Scheer says Kyoto does not take into account the full supply chain of electricity production. ETS credits are earned by improving one link in the chain, the ratio of energy input to energy output. It does not take into account supply chain losses and emissions in extraction, processing, shipping, and storage of primary energy nor in the disposal and distribution of waste materials. And as global trade becomes more liberalised, these supply chains (pdf) are only likely to lengthen. And every player in the chain has a vested interest in keeping the chain afloat. Bankers who invest in these massive resource-intensive projects are also biased stakeholders. Scheer says that only the short supply chains of renewable energy can overcome these unholy alliances.
The vested fossil fuel industries also compromise treaties such as Kyoto by virtue of the so-called “flexible mechanisms”. The rationale behind these mechanisms is a reasonable one on face value. The idea is that emissions are a global problem and that the place where reductions are achieved is not important. This allows countries to convert credits with other countries for use towards meeting commitments under the trading system. But Scheer says participating countries are tacitly banking on a more efficient fossil energy system to bail them out. We can see that here in Queensland with its obsession for that foolish paradox called “clean coal”.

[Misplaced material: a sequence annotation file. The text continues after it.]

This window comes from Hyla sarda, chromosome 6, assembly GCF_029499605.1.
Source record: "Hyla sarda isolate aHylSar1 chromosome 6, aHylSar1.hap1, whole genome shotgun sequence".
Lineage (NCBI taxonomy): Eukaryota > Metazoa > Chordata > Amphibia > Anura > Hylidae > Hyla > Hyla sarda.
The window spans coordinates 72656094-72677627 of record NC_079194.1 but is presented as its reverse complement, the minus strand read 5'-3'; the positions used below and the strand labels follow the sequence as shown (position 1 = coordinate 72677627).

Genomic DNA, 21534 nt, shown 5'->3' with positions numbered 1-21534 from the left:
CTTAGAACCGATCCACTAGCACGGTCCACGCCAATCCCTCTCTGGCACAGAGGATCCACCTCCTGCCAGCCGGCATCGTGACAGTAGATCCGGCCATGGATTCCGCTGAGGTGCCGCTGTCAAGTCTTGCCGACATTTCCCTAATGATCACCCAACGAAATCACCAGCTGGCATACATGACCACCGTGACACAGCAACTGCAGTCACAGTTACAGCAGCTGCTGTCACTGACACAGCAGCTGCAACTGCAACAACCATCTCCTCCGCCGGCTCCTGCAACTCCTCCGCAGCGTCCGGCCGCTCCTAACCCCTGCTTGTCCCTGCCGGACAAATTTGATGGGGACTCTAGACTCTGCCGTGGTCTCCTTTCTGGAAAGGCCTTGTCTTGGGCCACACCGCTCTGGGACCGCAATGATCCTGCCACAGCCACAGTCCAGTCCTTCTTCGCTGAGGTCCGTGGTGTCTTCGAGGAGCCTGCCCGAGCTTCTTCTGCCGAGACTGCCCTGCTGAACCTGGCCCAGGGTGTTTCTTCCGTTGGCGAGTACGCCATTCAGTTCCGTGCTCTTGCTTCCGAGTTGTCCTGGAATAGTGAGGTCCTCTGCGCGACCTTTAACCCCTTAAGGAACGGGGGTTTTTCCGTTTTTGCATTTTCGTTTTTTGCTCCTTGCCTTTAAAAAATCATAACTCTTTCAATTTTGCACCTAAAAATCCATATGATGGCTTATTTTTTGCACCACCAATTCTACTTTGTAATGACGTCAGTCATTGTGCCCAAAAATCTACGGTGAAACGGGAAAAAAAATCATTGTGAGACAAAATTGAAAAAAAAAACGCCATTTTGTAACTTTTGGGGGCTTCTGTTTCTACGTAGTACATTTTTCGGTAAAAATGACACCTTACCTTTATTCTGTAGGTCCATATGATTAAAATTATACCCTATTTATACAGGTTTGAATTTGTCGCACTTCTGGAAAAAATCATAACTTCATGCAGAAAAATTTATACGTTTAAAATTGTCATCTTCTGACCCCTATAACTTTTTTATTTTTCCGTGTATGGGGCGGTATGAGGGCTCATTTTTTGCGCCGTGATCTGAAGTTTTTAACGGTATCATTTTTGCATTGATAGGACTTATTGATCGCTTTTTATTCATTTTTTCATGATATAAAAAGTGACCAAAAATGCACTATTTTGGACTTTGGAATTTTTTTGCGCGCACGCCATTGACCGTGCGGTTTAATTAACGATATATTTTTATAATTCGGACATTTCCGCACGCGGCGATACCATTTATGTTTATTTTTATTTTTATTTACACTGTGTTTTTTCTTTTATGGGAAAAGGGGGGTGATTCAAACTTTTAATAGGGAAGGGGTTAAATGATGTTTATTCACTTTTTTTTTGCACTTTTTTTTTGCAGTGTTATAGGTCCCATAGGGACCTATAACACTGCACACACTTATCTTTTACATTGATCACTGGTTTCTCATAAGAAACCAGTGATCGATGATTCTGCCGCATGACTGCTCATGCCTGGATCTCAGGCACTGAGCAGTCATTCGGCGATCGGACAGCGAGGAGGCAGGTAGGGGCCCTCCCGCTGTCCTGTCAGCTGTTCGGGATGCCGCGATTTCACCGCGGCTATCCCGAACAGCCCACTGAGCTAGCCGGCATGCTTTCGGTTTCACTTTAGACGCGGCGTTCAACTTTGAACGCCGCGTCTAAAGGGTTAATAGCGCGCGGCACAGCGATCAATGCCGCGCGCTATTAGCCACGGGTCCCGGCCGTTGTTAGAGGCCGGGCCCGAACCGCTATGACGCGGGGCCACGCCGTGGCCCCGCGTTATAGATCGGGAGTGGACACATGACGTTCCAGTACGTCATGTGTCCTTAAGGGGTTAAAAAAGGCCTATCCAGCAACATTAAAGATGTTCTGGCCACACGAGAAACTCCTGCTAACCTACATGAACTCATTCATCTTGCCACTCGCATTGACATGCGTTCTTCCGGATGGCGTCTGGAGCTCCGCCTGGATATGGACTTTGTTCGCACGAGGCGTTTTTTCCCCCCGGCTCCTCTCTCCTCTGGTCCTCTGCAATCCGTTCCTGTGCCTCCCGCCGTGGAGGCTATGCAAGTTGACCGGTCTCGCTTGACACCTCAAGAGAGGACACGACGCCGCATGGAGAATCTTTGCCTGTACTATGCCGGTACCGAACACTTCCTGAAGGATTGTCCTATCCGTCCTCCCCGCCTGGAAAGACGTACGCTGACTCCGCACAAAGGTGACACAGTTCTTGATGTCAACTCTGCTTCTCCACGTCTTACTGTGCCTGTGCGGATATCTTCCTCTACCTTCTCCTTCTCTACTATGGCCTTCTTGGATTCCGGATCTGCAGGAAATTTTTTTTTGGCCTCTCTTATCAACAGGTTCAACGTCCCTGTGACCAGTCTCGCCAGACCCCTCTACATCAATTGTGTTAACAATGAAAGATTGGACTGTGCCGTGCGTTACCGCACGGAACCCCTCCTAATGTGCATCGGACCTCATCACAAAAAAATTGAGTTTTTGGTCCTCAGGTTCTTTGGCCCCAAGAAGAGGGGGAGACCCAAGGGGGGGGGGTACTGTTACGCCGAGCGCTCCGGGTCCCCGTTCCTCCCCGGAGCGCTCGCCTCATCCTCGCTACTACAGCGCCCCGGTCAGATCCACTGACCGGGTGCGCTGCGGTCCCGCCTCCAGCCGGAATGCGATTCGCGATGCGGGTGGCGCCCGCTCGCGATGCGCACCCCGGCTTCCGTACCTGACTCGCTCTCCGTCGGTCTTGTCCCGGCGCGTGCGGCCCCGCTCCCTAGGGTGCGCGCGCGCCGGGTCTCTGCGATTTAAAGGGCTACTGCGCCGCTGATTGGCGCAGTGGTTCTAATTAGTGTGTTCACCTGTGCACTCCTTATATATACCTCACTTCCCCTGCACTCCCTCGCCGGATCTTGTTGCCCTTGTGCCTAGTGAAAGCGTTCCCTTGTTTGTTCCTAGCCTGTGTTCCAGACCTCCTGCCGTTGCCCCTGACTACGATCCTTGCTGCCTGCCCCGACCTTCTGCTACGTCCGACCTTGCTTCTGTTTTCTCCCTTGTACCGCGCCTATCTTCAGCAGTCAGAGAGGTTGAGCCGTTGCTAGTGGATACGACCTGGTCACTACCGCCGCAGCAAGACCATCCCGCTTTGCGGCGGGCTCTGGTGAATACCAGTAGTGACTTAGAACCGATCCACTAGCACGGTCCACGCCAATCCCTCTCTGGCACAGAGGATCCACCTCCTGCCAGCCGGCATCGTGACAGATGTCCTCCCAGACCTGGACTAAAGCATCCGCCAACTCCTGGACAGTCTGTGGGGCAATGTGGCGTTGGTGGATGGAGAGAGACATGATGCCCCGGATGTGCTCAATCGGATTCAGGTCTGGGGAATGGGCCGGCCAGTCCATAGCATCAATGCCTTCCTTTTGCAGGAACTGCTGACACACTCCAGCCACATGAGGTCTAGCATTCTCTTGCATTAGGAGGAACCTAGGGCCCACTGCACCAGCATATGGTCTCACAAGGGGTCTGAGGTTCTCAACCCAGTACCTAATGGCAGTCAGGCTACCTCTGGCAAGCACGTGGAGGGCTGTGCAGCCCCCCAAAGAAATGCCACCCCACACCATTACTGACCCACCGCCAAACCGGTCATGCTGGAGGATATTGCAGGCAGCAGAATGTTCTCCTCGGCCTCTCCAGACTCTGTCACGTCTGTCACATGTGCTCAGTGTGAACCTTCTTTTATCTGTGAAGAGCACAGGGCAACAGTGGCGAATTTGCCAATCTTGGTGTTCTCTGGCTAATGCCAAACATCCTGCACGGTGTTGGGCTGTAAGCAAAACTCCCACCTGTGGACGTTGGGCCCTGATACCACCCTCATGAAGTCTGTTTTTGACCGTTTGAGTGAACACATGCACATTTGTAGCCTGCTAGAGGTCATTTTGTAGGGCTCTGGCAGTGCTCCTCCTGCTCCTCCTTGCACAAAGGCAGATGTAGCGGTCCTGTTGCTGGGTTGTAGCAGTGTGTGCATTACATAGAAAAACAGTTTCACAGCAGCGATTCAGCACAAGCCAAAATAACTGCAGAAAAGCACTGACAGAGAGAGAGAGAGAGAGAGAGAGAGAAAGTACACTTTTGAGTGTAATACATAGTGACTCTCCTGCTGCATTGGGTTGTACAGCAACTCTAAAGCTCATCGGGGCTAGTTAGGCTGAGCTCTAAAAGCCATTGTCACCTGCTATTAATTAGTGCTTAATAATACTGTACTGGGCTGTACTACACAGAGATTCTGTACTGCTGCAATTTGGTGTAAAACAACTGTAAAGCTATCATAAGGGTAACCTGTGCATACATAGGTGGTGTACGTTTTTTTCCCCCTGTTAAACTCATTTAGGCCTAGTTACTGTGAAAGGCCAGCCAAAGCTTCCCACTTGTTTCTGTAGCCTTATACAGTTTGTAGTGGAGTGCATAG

Scheer says there is little point in building a global climate change strategy if renewable energy is seen as a secondary issue. He says a radically different approach is needed if we are to emerge from the “tangled web of vested interests” that make global climate change negotiations so fraught. Scheer believes that only a technological revolution can achieve the quantum shift in thinking towards renewables. But such a revolution needs incentives towards investments that bring sustainable improvement.
There are many examples of technological revolutions (aviation, telecommunications, the car society, electricity grids) but none of them have run their course without encountering massive resistance. What they all needed at the outset was targeted help and a positive political framework until they become self-sustaining. Scheer says we do not need a global treaty to achieve this for renewable energy. What is required, he writes, is that “first one and then ever more states and companies must be prepared to seize new opportunities without pandering to the fossil fuel industry”. That vision should be remembered next time any pro-status quo voice condemns Australia’s supposed “unilateral” move towards a fossil-free economy.
There are signs that industry is heeding his message. Australia’s biggest engineering company, WorleyParsons, is determined to lead what The Age called the world's biggest solar project. By 2011, the company wants to set up an initial $1 billion 250-megawatt unit in WA’s Pilbara region. They plan to lead $34 billion of solar projects be built by 2020 by companies including BHP Billiton and Rio Tinto.
But while private enterprise can show the way, Australia needs strong government action to be a truly successful post greenhouse economy. Ontario’s new Green Energy Act is a good starting place, and one that local legislators would do well to study. As Ontario energy minister George Smitherman notes, the jurisdictions that get there first are going to benefit first.